CK Sunil Kumar leaves Chennai for his hometown to make ends meet, only to return, home-sick and with renewed dreams
Coronavirus cases were then surging in Chennai; Jolly had co-morbidities; for Sunil, running the diagnostic centre (a stone’s throw away from their home) in Ayanavaram was out of the question. The combination of these factors pointed in one direction — towards their hometown, Haripad in Alapuzha district, Kerala. Having done the emergency travel registration, they were off to Haripad, hitting the road with their hatchback.
“Fear of the virus and the economics of the situation dictated our decision. Obviously, under the circumstances, staying alive was more important than anything else,” says Sunil, who is 48 years old. “I did not want to take any chance by opening our centre, which offered sugar, ECG and other regular tests. With a raging pandemic, most people would avoid taking these tests if they can, and so the centre was not going to get us now the kind of income we required to meet our daily needs.”
Sunil saw his savings dwindle as the rent for his house and the centre alone soaked up ₹20,000 every month.
On June 5, as they were on the way to their hometown, an unforeseen event overtook them. While on a short route from Tiruchi, around 9.30 p.m., Sunil lost control of the car, which careened off the road. In the inky darkness, the three were trapped in a low-lying patch — 15 feet below the road level. “Fortunately, none of us suffered any major injury,” says Sunil.
A Good Samaritan journeying that way rescued them.
“As we learnt later, our rescuer Raja was a car dealer. He rung up his contacts to get a spare part for the side arm of the car wheel that got bent due to the fall. Hearing the sound, local villagers had gathered and they helped us pull the car out,” narrates Sunil. In around four hours, they were in a position to leave the spot.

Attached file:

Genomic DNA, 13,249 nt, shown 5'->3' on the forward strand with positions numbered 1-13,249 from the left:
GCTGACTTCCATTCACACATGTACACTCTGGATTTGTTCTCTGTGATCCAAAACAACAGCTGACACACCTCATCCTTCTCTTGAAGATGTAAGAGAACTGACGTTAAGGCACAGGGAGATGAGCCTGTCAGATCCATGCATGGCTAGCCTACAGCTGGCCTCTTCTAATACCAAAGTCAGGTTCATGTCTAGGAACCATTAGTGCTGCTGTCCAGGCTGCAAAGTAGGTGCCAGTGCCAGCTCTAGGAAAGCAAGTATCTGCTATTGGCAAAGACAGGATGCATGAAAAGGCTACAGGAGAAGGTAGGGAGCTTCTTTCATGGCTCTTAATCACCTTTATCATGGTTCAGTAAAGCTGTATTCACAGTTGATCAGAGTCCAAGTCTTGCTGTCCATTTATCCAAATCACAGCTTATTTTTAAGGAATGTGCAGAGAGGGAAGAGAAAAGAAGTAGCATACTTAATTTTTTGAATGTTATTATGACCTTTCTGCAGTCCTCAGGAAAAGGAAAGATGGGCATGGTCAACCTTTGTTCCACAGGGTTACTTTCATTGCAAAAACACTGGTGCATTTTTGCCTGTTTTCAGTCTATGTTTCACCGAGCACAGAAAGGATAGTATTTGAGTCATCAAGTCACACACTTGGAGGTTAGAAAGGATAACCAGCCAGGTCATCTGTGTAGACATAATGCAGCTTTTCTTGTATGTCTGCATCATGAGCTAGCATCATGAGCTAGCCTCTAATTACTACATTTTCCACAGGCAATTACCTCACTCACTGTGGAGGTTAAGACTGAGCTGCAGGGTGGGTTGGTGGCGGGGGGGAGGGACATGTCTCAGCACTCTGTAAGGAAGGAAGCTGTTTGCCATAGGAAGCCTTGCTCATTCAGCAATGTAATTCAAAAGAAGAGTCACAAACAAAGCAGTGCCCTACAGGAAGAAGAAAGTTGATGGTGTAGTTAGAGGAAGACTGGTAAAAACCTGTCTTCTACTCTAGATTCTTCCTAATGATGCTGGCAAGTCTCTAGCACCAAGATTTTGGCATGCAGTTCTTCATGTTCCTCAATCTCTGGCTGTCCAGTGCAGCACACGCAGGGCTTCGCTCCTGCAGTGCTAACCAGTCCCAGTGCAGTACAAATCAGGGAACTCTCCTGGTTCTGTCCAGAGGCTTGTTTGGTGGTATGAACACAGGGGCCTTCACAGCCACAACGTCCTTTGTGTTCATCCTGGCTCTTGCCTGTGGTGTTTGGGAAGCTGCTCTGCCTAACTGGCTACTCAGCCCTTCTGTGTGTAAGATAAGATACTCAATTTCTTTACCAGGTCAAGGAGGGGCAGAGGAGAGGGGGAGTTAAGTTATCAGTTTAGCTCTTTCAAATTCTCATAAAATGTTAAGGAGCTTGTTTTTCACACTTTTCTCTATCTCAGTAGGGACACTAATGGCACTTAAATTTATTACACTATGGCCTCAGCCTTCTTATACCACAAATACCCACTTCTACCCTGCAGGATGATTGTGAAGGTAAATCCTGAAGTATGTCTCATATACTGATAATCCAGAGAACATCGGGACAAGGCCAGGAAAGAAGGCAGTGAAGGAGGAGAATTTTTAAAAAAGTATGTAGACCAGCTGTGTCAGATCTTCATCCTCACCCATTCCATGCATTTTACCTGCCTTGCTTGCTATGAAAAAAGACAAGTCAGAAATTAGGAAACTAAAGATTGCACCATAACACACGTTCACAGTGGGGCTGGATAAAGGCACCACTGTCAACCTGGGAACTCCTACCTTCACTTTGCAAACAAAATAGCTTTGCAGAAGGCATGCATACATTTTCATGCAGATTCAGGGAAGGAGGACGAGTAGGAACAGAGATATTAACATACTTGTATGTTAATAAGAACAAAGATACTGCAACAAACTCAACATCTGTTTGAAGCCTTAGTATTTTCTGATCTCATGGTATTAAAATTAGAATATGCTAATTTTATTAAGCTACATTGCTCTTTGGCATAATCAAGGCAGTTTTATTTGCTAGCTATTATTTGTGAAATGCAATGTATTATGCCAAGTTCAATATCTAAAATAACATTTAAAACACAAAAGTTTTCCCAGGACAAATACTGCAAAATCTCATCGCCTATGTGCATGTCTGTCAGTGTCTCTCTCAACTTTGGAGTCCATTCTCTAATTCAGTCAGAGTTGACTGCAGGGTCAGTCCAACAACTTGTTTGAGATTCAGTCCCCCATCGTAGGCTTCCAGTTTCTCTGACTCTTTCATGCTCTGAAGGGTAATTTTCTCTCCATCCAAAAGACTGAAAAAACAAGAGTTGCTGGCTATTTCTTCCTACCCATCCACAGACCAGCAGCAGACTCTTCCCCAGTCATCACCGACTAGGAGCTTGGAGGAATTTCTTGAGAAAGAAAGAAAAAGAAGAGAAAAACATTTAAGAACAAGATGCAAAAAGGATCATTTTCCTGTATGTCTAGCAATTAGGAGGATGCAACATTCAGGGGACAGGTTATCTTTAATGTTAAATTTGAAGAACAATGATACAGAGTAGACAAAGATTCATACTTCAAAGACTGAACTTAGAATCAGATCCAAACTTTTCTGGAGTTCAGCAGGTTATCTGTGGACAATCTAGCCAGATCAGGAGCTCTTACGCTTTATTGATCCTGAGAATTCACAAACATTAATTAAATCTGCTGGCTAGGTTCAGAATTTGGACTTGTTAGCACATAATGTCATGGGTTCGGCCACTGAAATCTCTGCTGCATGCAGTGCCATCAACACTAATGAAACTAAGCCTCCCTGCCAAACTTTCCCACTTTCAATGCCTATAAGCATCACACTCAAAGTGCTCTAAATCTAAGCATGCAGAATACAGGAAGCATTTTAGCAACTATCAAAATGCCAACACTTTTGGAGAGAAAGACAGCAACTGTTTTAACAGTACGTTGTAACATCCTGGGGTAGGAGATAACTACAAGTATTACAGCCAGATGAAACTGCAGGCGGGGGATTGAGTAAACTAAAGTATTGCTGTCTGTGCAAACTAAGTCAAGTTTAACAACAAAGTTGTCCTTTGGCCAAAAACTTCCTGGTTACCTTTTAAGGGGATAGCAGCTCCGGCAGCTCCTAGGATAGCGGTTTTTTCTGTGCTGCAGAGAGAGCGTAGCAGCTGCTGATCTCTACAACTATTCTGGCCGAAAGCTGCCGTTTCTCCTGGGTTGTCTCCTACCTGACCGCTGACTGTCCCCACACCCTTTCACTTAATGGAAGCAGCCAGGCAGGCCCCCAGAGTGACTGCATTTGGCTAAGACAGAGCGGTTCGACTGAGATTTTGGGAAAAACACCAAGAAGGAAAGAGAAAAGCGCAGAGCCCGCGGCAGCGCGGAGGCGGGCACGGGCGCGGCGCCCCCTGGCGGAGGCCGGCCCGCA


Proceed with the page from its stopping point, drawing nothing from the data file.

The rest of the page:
On home ground
After reaching their hometown, picking up the pieces by starting a business was not easy. Haripad being a small town, it offered a natural resistance to enterprise in the best of times. And they were in the midst of a pandemic. The only solace was they did not have to pay rent as they had their own house.
“Another reason to move to their native place was that my elderly mother had to be taken care of,” says Sunil.
In September, when cities started relaxing lockdown restrictions, Sunil and Jolly returned to shift their belongings from their home for good.
Later, the two opened a similar diagnostic centre in their native town after pledging their property. Now, they have three persons in employment.
“Obviously, business cannot be expected to be as brisk as in pre-COVID days. People would avoid coming to a diagnostic centre unless it is an emergency,” says Sunil.
The COVID situation seemed to be getting better when the private school where their son Arjun is studying called the students for in-person classes.
The family decided to temporarily move to Chennai, and they took a rented accommodation to help Arjun complete his crucial year of schooling. Before he could get the full benefit of an in-person academic programme, the second wave swept through Chennai and classes were suspended after a month.
In April, the three tested positive. “We both were in a critical condition and had a hard battle against the virus,” says Sunil, who shuttles between Chennai and his hometown.
Though these one-and-a-half years have been challenging, the Sunils’ are grateful for the many people who crossed their paths and helped them out of impossible situations.
“I have not paid my son’s fees till now and the school never harassed me,” says Sunil. “My friends Suresh Sankarankutty, Suraj, Sijith and Sunil have been a big source of support to me.” Sunil came to Chennai as a 17-year-old with just ₹ 500 and it is this city that helped him build his dreams.
“If the situation improves, and I really hope it does, we would love to be back in Chennai. It is the city where I built my dreams and I want my son to build his too in this city.”
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